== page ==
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Arches National Park

Snow closes Arches National Park, causes traffic delays and crashes

By Liesl Nielsen, | Updated - Dec. 31, 2018 at 10:36 p.m. | Posted - Dec. 31, 2018 at 8:43 a.m.

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SALT LAKE CITY — Inclement weather and a lack of funding forced the closure of Arches National Park's main road Monday.

Slick roads and crashes in the Salt Lake Valley and Park City also caused significant traffic delays and left one person critically injured.

National parks

Arches National Park was forced to close the main road at the visitor center due to unsafe driving conditions and a lack of funding during the partial federal government shutdown, the park tweeted. Visitors will not be able to enter the park until the road is reopened.

"Because of the lapse of funding, the National Park Service is unable to provide services, including plowing of roads," the tweet reads.

The road will remain closed indefinitely and will reopen either when the snow and ice melt or when the park receives funding to continue plow services, officials said. Arches staff will not be available to provide guidance, assistance, maintenance or emergency response while the road is closed, and there will be no visitor services, officials added.

The National Weather service advised travelers to expect "snow-packed and icy road conditions" with 1-4 inches of snow until 9 p.m.

Only Zion National Park will remain open and staffed in the new year as the state pulls back funding during the shutdown, officials announced Friday.

The other three parks — Bryce Canyon, Canyonlands and Capitol Reef — will remain open but without services like public restrooms, clean bathrooms, trash collection — and snow plowing.

All five of the national parks were previously able to remain open thanks to funding from the Utah Office of Tourism. Zion National Park will remain open thanks to a donation from a private foundation.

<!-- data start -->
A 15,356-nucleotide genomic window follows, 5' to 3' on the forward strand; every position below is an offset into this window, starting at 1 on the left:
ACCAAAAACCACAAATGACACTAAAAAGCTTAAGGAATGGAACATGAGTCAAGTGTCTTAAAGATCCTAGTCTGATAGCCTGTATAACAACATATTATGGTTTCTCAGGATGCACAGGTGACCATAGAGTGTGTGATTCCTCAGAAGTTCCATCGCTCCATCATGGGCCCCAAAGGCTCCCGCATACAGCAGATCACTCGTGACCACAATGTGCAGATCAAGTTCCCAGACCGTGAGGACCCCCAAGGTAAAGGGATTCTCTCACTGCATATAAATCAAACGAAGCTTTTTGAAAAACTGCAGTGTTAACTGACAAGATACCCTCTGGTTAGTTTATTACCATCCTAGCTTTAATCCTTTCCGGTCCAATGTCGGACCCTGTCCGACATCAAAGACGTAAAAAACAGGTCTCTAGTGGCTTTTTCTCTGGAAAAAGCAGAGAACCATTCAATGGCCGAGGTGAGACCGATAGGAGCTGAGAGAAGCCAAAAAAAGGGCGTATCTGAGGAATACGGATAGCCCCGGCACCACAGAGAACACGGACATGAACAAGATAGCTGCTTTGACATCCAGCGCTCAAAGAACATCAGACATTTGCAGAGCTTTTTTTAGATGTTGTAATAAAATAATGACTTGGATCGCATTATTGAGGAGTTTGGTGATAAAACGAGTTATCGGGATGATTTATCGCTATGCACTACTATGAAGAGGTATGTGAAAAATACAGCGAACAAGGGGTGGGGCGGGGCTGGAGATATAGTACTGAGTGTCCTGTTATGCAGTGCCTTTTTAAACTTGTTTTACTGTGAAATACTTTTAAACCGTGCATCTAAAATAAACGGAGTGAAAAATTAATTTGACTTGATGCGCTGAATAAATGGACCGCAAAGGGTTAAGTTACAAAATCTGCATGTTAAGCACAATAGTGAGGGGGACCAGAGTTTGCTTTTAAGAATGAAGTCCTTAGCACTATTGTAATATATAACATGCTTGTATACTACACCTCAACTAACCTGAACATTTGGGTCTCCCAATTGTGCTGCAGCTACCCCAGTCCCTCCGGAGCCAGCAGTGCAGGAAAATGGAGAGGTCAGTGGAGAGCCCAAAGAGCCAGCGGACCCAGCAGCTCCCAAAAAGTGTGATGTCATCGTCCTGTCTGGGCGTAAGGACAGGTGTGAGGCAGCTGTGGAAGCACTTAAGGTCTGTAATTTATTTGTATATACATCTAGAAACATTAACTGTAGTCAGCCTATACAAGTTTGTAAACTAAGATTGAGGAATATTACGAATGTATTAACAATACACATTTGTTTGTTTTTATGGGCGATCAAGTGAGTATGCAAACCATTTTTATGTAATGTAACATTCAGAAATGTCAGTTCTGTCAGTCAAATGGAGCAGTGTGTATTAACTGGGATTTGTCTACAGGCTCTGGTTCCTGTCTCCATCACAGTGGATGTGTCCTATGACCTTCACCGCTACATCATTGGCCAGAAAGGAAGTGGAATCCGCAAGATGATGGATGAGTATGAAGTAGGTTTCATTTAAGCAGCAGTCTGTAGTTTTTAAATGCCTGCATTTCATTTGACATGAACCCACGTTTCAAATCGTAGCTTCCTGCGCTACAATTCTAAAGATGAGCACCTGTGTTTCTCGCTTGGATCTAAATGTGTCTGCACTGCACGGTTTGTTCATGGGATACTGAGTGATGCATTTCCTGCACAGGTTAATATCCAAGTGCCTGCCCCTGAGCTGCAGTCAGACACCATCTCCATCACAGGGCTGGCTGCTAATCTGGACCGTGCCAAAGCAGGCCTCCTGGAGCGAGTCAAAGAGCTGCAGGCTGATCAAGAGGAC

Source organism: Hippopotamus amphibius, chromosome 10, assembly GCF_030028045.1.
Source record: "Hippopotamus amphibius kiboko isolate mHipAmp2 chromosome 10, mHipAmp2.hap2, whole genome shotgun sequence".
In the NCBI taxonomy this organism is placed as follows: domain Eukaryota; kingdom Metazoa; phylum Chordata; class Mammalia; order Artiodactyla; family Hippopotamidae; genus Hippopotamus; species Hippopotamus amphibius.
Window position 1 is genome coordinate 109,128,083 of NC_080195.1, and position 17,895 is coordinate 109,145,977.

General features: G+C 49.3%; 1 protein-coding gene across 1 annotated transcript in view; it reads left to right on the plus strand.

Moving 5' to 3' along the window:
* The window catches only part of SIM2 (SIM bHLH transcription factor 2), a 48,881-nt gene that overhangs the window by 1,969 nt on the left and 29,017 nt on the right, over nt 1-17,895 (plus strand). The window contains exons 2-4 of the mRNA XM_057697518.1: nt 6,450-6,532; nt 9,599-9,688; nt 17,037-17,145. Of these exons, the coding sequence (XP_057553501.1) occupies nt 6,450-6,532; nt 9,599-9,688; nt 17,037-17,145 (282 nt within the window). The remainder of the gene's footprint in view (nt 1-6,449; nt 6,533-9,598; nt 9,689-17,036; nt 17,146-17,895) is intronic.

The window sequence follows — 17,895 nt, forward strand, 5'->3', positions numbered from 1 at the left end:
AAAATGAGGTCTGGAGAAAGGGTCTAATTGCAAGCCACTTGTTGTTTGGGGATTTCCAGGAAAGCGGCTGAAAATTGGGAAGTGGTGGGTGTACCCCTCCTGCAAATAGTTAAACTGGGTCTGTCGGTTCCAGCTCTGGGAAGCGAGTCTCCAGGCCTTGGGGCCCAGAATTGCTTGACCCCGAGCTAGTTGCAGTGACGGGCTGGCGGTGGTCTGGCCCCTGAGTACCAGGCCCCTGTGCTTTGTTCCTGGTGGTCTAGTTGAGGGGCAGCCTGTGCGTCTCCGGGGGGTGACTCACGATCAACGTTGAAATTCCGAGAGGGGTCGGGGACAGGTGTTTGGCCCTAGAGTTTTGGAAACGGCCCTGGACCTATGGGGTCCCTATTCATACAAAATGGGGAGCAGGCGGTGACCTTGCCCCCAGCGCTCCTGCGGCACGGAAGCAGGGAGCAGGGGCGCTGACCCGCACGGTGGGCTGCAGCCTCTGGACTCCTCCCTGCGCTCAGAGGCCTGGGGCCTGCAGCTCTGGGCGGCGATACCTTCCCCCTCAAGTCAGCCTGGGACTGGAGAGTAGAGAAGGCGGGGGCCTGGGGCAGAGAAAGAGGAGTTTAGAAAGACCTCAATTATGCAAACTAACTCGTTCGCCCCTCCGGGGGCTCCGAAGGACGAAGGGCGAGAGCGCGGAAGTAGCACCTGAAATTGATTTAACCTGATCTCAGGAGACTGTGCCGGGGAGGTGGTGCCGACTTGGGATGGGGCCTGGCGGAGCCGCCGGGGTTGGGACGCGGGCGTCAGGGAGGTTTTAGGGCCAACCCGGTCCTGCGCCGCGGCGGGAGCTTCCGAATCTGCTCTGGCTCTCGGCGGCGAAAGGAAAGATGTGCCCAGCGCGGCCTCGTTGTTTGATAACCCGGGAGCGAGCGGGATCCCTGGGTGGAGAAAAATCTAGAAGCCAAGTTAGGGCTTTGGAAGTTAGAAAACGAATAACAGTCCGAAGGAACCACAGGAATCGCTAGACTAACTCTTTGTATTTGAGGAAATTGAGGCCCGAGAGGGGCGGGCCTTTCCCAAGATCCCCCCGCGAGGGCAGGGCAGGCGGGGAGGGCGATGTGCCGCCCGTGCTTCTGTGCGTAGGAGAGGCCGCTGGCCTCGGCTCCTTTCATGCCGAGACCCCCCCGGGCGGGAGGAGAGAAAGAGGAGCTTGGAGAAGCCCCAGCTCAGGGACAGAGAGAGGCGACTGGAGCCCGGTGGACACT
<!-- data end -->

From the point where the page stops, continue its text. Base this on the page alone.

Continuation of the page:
Salt Lake City

A truck failed to yield to oncoming traffic and was hit by an SUV on northbound Redwood Road at 700 North about 7:30 a.m., Salt Lake City police confirmed.

Three people, one in critical condition, were transported to nearby hospitals, police said. The crash closed the road, but it reopened about 8:30 a.m., according to KSL Traffic Center.

Big and Little Cottonwood canyons

Wasatch Boulevard between Big and Little Cottonwood canyons became a parking lot for several hours as many in Utah headed to the ski resorts early Monday, the KSL Traffic Center reported. Delays have since improved and there wasn't any congestion in the area as of 1 p.m.

Vehicles entering the canyons were required to be equipped with four-wheel drive or chains earlier Monday morning, but that restriction has since been lifted. Little Cottonwood Canyon was closed for avalanche control about 11:30 a.m. but reopened earlier than expected about an hour later.

Park City

A Jeep and Subaru collided head-on about 7:20 a.m. when the Jeep turned left onto Ute Boulevard from northbound state Route 224 and hit the front of the Subaru.

The female driver of the Subaru was transported to the hospital with injuries that were serious, but not life-threatening.

The crash forced a partial closure of the road, and commuters squeezed by on the right shoulder, causing traffic to back up to I-80 east of Kimball Junction. A few lanes were reopened about 8:05 a.m. Traffic was delayed in the area for about 45 minutes until the scene was investigated and cleared about 8:30 a.m.

"This heavily impacted the traffic to the ski resorts in the Park City Area," Utah Highway Patrol officials said in an emailed statement.

From Centerville to Farmington

Semitrucks and other high-profile vehicles should take precautions when driving along I-15 between Centerville and Farmington, as well as the US-89 Layton foothills Monday night, Utah Department of Transportation officials said.

Winds will reach speeds of up to 75 mph in the area but should calm down by the morning.


Liesl Nielsen

KSL Weather Forecast